Strangozzi which loosely translates to ‘strangle’ is the regional pasta in Spoleto. The name comes from the a rebellion against papal domination in the 14th century. As the story goes, the clergy were attached in the streets, strangled with whatever was at hand, including shoelaces. Thus the name of the pasta.
Brutal but no less delicious, Stangozzi is a rough, long pasta similar to tagliatelle, perfect to deliver rich sugo made from local seasonal ingredients clinging to each strand.
Now I’m hungry. Oh wait, it gets better.
While mortadella and charcuterie are in no short supply in Spoleto, one thing they really do well is bruschetta, bruschetta, bruschetta!
Two things to know about bruschetta before ordering it in Italy. One, Bruschetta is not a side dish with pasta. Bruschetta is not Italian garlic bread. That bread slathered in butter and garlic that’s cooked in the oven, is also an American thing. In Spoleto Bruschetta typically comes heavily drizzled with local olive oil and is served on a platter of seasonal grilled vegetables or regional salumi and cured meats.
The second thing to know about bruschetta, is how not to sound like an American ordering it.
How to Properly Pronounce Bruschetta
Say it with me now, broo-sketta. In Italian CH is always pronounced K. Here, I always find these helpful.
Paolo still corrects me all the time when I say it. What I can always say right though is Vino!
Spoleto has only been an Umbrian wine DOC since 2011. Now, I’m still an Italian wine novice but even I know, that means Spoleto has only recently been recognized for producing Trebbiano Spoletino. Which seems funny considering Trebbiano is one of the most widely planted grape varieties in the world. Here’s the hitch. Trebbiano vines give quantity over quality. Thus earning it a bad name for being an undistinguished wine. After our visit, I did a little googling and found the reason thanks to an article by Robert Camuto in Wine Spectator.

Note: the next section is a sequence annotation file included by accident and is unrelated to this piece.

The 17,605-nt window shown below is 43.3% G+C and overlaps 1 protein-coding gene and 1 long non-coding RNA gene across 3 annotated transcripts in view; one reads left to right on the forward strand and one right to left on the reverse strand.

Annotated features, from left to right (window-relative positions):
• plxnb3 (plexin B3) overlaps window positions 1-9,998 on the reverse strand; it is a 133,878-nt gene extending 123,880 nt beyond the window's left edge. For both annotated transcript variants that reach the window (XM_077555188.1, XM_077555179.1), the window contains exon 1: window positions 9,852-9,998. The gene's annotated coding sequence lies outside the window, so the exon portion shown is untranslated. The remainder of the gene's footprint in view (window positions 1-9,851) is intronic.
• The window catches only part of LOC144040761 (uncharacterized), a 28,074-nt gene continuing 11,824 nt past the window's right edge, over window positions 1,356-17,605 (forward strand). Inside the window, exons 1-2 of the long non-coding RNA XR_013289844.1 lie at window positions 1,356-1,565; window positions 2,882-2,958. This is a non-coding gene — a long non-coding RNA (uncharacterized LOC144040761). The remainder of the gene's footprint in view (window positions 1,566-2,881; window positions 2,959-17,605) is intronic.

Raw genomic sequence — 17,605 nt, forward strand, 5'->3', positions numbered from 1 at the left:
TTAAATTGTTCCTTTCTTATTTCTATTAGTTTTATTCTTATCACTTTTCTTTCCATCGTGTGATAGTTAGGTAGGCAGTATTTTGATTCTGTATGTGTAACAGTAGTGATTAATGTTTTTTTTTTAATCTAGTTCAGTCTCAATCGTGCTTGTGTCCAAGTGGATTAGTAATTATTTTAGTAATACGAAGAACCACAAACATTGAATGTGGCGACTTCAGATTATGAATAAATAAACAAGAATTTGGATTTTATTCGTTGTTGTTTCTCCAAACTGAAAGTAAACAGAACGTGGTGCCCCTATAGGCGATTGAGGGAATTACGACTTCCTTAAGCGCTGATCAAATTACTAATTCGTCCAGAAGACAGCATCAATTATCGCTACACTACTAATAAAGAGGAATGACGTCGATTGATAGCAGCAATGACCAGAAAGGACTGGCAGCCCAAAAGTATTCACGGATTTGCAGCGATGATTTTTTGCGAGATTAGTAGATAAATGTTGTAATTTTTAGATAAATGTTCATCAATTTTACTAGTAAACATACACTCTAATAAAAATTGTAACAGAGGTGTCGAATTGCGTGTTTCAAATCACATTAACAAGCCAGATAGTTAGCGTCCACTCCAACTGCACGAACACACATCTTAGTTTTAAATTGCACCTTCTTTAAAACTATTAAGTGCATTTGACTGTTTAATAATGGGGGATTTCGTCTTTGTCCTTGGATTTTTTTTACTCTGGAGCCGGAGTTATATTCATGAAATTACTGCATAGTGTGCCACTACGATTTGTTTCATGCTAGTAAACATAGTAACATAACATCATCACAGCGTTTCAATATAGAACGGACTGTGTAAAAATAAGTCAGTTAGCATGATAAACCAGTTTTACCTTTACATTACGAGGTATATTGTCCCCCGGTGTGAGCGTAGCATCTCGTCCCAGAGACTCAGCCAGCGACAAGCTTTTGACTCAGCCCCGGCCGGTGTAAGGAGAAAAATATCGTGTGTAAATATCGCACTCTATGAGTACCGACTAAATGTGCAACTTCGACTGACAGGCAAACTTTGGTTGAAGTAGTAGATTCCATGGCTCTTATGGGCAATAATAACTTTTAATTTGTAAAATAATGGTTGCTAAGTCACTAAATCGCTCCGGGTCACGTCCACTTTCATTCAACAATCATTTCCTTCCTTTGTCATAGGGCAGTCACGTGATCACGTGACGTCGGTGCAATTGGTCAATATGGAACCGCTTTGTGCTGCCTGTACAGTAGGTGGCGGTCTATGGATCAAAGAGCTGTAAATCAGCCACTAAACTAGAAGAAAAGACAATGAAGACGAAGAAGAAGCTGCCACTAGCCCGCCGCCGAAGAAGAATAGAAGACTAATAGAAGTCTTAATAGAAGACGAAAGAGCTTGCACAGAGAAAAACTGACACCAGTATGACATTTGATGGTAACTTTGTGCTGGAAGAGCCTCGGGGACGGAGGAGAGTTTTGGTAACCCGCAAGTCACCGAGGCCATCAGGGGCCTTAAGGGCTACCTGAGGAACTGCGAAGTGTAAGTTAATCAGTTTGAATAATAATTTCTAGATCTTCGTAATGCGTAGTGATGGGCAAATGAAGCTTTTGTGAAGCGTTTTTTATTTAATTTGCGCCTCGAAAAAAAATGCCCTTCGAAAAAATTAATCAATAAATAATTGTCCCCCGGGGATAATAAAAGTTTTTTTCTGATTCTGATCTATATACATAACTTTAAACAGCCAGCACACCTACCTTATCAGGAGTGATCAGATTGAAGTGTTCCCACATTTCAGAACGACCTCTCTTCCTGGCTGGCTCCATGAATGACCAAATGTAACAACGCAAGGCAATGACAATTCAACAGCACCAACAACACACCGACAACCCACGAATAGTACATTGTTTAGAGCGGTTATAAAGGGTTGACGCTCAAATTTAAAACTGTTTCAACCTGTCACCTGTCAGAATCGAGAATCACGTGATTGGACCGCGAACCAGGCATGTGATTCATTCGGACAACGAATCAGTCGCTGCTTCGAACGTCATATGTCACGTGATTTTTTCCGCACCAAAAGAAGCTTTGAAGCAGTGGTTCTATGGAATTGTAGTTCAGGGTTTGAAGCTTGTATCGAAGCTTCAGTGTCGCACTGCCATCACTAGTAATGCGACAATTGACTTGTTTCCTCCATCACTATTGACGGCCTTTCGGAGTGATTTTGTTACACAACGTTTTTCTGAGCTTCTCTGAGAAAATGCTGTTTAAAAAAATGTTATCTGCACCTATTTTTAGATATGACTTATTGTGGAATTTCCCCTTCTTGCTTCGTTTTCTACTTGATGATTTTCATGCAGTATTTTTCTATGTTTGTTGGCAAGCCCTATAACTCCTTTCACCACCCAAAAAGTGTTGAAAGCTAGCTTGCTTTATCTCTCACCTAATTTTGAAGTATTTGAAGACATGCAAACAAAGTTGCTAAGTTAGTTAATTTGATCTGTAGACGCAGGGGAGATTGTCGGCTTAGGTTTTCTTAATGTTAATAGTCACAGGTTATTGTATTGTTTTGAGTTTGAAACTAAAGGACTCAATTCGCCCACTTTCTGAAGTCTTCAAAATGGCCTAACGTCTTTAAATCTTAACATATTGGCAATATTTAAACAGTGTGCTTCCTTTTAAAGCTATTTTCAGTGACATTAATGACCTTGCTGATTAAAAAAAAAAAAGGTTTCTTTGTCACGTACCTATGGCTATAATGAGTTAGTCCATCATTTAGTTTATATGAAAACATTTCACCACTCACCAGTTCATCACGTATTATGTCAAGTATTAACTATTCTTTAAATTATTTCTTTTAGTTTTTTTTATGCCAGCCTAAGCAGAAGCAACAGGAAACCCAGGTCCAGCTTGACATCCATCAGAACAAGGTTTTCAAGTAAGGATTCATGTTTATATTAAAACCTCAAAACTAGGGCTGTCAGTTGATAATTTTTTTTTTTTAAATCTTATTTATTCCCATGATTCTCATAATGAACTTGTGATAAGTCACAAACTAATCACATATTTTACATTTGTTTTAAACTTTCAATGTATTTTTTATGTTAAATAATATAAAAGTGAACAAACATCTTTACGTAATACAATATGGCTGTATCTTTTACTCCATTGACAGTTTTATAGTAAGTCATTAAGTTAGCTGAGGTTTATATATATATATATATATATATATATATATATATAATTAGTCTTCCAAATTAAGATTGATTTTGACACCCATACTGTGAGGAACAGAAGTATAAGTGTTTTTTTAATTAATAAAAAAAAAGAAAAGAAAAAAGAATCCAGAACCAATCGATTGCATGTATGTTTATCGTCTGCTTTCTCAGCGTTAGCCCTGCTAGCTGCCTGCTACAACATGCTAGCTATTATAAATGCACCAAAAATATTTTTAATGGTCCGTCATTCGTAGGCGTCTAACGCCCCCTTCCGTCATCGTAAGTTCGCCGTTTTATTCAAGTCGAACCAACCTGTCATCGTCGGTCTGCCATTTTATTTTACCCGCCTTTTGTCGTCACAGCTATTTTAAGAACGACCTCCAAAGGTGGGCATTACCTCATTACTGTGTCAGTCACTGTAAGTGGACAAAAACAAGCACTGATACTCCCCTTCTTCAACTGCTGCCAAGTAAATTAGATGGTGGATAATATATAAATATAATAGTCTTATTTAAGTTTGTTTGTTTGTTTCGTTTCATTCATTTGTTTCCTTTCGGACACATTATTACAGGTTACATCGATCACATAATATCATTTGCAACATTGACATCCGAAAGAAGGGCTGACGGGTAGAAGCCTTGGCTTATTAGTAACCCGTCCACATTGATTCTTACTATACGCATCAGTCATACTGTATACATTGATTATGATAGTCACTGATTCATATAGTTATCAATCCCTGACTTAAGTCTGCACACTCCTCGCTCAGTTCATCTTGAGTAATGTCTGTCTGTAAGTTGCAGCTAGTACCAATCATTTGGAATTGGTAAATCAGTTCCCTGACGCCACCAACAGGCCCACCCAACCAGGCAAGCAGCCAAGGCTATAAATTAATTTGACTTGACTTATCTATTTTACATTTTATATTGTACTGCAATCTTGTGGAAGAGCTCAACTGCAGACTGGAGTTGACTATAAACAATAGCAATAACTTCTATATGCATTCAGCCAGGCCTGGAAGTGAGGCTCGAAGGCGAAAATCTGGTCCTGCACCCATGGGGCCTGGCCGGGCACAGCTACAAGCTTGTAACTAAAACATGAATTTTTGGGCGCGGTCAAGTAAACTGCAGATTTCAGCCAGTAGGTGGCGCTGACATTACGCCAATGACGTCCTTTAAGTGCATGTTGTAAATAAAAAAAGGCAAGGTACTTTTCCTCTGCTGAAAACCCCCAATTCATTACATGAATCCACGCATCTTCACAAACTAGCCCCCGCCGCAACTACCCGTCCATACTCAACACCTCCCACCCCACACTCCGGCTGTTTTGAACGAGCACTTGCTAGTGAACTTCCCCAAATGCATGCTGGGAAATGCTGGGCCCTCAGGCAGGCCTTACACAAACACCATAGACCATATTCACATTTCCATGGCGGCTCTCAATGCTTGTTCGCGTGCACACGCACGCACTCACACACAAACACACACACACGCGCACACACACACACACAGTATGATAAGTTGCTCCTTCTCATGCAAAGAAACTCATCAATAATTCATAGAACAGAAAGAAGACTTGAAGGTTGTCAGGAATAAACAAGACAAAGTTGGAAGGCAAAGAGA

“After Trebbiano Spoletino achieved critical success, Italy established a tiny Spoleto appellation in 2011 allowing for dry, sparkling and sweet wines made from a minimum of 85 percent of the grape variety.”
Trebbiano has the potential to be a bright, fresh yet complex, light to medium bodied white wine with hints of minerals and salinity. All of which came out in the bottle we tried at lunch making it a wine I will always remember discovering in Spoleto!
After indulging in Bruschetta, Strangozzi and Trebbiano, we walked it all off walking to one of the most inspiring historic bridges I’ve ever seen.
Ponte delle Torri
Ponte delle Torri can be reached from Piazza Campello by heading down Via del Ponte, which runs alongside the wall of the Rocca Albornoziana fortress. Okay I know, that doesn’t sound easy and it’s not really. The path to Ponto delle Torri is not marked from inside the historic city center but the view was well worth the struggle to get there. Hint: Download google maps to have them handy without roaming charges.
Ponte delle Torri is worth the struggle to find both for the imposing structure spanning 754 feet and the epic panaromic views of Monteluco. Nine pillars of local limestone stand 262 feet tall making for one very impressive structure. Thankfully Paolo is a man of history. Which means he was able to detail the history of the structure for me!
From Paolo, I learned that Cardinal Albornoz put in place many building initiatives during the 14th century including Ponte delle Torri. The bridge not only brought the Sant’Elia Hill and Monteluco together but also served to transport water to the city from Cortaccione springs. Ponte delle Torri is the best way to wrap up a trip to Spoleto because it left me curious about what’s just over that next hill in Italy.
Our flashbacks are trips we’ve taken around the world. A note to self to stop working and #optoutside